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March 28, 2012

Easter in Scandinavia (2012)

After the long, dark nights of winter, Easter and the arrival of spring are truly celebrated in Scandinavia. Whether spent in the south welcoming the return of the spring flowers or spent escaping to the mountains in the North, getting in a few last runs on the slopes,  Easter is a time of renewal for Scandinavians, celebrated with good food and good company (and perhaps the odd shot of aquavit or two).  Peek into the history of the Viking north and you’ll find plenty of magic things that add to the richness of Scandinavian Easter celebrations.

Many of the Scandinavian countries have their own specific traditions associated with Easter, most of which stem from Christianity, but some of which have other origins and over the years have become part of the Easter holiday traditions. 

In Denmark, for example, the tradition of writing “teaser letters” still holds strong and has done since the early 1800s.  A teaser letter is a pattern carefully cut into a piece of paper with a little verse written between the cuttings. The sender then adds dots in place of his or her name and encloses a snowdrop – considered to be the first flower of the year in Denmark and a symbol of springtime and lighter days.  If the receiver cannot guess who sent the letter before Easter, the prize for the sender is a nice big Easter egg.  If, however, the sender guesses, the prize goes to the recipient (although, miraculously, most parents never do seem to be able to guess which letters are from their own kids).

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In Norway a slightly different tradition is associated with Easter, and perhaps a slightly unusual one at that, with no links to anything much historic:  around Easter, publishers rush to churn out masses of what are known to all Norwegians as “Påskekrimmen” – literally translated as ‘Easter Thrillers’ – and bookshops are filled to the brim with newly published crime novels.  This fascination with “whodunnits” even extends to mini-thrillers being published in obscure places such as on the side of milk cartons.  So, if this Easter you happen to bump into a Norwegian who has his backpack stuffed with a selection of gory crime novels, an orange and a ‘Kvikk Lunch’ chocolate bar, it’s pretty standard fare.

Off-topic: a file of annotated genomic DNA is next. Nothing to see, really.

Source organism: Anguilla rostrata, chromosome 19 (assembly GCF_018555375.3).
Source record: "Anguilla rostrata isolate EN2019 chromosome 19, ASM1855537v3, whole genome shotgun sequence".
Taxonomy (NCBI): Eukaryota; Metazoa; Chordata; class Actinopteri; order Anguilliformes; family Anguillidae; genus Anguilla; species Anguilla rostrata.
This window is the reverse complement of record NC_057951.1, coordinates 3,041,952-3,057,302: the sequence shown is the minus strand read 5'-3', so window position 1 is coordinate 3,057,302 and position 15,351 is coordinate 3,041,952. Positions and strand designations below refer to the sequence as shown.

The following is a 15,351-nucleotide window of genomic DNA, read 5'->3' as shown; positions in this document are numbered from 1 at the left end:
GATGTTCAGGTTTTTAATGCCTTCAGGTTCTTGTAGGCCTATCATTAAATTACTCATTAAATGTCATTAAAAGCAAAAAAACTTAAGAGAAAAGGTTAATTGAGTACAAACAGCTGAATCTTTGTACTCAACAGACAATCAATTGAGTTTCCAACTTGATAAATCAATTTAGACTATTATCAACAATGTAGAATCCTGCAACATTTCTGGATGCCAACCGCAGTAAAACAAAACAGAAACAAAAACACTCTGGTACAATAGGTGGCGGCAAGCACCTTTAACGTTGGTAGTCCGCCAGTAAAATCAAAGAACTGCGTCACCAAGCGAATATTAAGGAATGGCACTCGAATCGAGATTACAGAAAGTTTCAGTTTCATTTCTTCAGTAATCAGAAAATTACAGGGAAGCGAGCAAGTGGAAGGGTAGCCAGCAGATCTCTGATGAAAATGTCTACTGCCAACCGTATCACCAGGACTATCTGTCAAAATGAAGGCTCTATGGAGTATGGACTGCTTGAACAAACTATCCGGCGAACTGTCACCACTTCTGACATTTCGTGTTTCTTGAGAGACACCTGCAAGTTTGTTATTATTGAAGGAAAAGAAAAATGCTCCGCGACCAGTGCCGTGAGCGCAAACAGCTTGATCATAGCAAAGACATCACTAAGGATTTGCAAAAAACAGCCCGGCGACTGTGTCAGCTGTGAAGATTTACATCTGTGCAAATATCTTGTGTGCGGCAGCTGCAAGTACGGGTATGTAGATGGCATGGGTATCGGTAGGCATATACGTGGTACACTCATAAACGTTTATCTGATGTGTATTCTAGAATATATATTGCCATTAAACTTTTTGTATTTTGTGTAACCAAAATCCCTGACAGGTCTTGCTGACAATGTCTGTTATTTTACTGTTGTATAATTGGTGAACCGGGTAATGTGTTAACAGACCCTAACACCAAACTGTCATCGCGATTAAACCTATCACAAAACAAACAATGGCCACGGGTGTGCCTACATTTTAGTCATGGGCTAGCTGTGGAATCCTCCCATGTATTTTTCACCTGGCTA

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Sweden, on the other hand, has Easter celebrations that are deeply rooted in the old Christian witch-hunt times.  The celebrations last from Maundy Thursday until Easter Monday.  In the olden days it was thought that on Maundy Thursday, all the Witches would fly off on their broomsticks to the Blue Mountains in Germany to have a weekend of fun and dancing with Satan.  Today, children in Sweden celebrate by dressing up as little witches, called påskkärringar (literally: ‘Easter Witches’): dressed in long skirts, headscarves, painted red cheeks and freckles.  The kids go from house to house to collect money or sweets – this is the Swedish version of the North American tradition of Halloween.   The children sometimes also deliver an Easter Letter – the identity of the sender is always supposed to be a secret.  

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Easter time in Scandinavia is, of course, also about eggs – both the chocolate version, the painted version and the version that has a place on the traditional Scandinavian smorgasbord.  In Sweden and Denmark, the traditional Easter lunch is pretty much the same as it is at Christmas time except minus a few of the heavier winter dishes.  Plenty of herring, cured salmon with dill sauce, meatballs and beetroot salad and perhaps smoked or roasted lamb dishes.  All washed down in the company of good friends and a bottle of something strong, such as the delightful aniseed flavoured Danish Aalborg aquavit. 

Easteregg_18_w800_1145086573If you haven’t quite decided where to spend Easter this year, Scandinavia comes highly recommended, whether you fancy walking through the budding green forests of Denmark in the south or feeling serene in the still snowy mountains of northern Scandinavia – there are certainly adventures to be had and beautiful scenery to be explored along with rich traditions in which to take part.  Alternatively, be Norwegian right here at home and cosy up in front of the fire with a bunch of crime novels and dream of long summer days to come.

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